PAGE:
Pixar breaks its 15 year streak with its first officially shit movie, Cars 2. That’s right, it’s the film no one wanted – a sequel to their previous worst film – and even the direct involvement of John Lasseter wasn’t enough to make this film anything more than a cash grab.
It’s not difficult to surmise that the 2006 acquisition of Pixar by Disney is responsible for the recent fascination with sequels. Toy Story 3, thankfully, was one of those rare beasts – a second sequel that’s actually top notch – and we’ll have to wait and see if 2013’s Monster’s University will be a return to form. I, for one, would much rather see Pixar making original films, which is why I’m most excited about next year’s Brave (which will also feature Pixar’s first female lead).
Anyways, getting back to Cars 2. Whilst Cars dealt with the concept of a town forgotten in the wake of highway constructions (via Doc Hollywood), Cars 2 turns its attention to the next most obvious automobile-related plot device: big oil companies and their opposition to alternative fuels. It may seem like a brazen move, but unfortunately there isn’t much bite to this film. Instead of a brilliant satire on the oil industry and the Western world’s reliance on a finite resource, it instead opts for the same approach taken by 1997’s The Man Who Knew Too Little (and a heap of other ‘accidental spy’ films) by placing a hapless civilian into a James Bond-type scenario.
The town of Radiator Springs has been enjoying a renaissance of late, thanks to Lightning McQueen’s (Owen Wilson) celebrity presence. His winning streak attracts the antagonism of one Francesco Bernoulli (John Turturro), a formula one car who claims to be the fastest in the world. The two of them agree to go head to head in the first World Grand Prix. McQueen’s best friend, Mater (Larry the Cable Guy) comes along as support, but is soon entangled in the world of international espionage alongside the likes of Finn McMissile (Michael Caine) and Holley Shiftwell (Emily Mortimer).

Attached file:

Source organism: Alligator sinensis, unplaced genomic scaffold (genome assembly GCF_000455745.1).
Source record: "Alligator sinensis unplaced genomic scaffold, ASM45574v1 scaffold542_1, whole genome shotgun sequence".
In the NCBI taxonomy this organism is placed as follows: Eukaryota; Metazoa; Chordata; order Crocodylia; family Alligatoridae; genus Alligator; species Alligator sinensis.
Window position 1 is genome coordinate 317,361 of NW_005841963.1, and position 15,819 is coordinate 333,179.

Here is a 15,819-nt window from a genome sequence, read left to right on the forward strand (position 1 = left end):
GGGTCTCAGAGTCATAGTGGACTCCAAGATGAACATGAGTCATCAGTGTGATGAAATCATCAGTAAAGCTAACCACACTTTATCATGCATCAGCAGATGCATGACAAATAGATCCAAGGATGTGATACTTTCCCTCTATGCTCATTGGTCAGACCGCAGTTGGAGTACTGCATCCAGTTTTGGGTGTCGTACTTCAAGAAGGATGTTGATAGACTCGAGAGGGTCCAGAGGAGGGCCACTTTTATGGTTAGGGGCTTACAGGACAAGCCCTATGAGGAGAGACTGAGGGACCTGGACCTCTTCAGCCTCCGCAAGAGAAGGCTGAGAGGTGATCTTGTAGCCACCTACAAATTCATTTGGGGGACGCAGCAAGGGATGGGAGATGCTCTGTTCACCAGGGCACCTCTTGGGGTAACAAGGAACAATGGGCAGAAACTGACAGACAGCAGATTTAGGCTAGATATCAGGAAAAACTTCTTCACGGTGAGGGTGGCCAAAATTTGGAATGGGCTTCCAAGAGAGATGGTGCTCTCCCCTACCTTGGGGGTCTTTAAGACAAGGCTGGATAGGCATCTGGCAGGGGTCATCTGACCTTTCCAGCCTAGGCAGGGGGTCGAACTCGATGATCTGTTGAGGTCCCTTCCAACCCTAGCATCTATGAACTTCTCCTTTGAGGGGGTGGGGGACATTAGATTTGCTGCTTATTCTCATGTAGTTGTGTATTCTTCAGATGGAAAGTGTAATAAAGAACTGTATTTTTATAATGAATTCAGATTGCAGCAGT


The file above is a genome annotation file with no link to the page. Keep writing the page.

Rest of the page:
A lot of the critical blame has been placed on Mater’s increased role in Cars 2. He certainly is the central character, but I disagree that he’s the ‘Jar Jar Binks of Pixar’, as has been noted elsewhere. In actual fact, I quite like Mater, and I’ll tell you why. One of my initial problems with Cars was that the characters simply weren’t anthropomorphic enough. I didn’t feel empathy for these automobiles, possibly because their faces weren’t very human. Their expressions lacked the elasticity found in great animation because they couldn’t alter to any great extent, having to remain in the general shape of the front of a car body. If you think of both the original illustrations and the TV series of ‘Thomas the Tank Engine’, those vehicles had human faces stuck on a flat surface at the front of train, meaning they could mimic the whole range of human expression. This isn’t the case in the Cars world. The most emotive face, however, is Mater’s. He’s the least car-like of the bunch and gets the most exaggerated expressions. Thus, I think he’s the best of the lot.
However, this isn’t enough to save Cars 2. The plot’s full of action and the occasional laugh, but it’s really nothing special. It certainly doesn’t even begin to approach the works of art that were Wall-E or Up, the whiz-bang action of The Incredibles or the heartstring-tugging Toy Story franchise. It’s simply a kids movie, and one that adults will find a chore. In fact, half way through I realised I was just staring at the colours on the screen in a daze and had completely forgotten what was going on.
The film is predictable and the many car races are too unrealistic to become exciting. The cars’ actions have no resemblance to real world physics, which means we can never be swept up in the action. At least the original Cars had a breathtaking opening race.
Cars 2 is an overly colourful yet dreary blotch on Pixar’s resume, and the sooner they reinstate their policy of not putting their efforts into sequels, the better. Bring on Brave, I say.Rating: